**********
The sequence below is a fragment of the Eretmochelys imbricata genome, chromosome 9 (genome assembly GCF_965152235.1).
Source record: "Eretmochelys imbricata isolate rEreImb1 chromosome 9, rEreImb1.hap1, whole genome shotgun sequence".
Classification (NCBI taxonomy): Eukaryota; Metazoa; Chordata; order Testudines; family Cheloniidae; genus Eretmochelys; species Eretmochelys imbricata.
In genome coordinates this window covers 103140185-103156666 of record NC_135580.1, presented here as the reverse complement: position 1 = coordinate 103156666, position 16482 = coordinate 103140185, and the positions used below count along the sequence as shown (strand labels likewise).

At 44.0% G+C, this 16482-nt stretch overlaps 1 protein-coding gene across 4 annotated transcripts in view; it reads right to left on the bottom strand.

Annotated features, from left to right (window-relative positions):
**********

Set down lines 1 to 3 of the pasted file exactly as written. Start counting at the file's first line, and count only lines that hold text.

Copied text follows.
The sequence below is a fragment of the Eretmochelys imbricata genome, chromosome 9 (genome assembly GCF_965152235.1).
Source record: "Eretmochelys imbricata isolate rEreImb1 chromosome 9, rEreImb1.hap1, whole genome shotgun sequence".
Classification (NCBI taxonomy): Eukaryota; Metazoa; Chordata; order Testudines; family Cheloniidae; genus Eretmochelys; species Eretmochelys imbricata.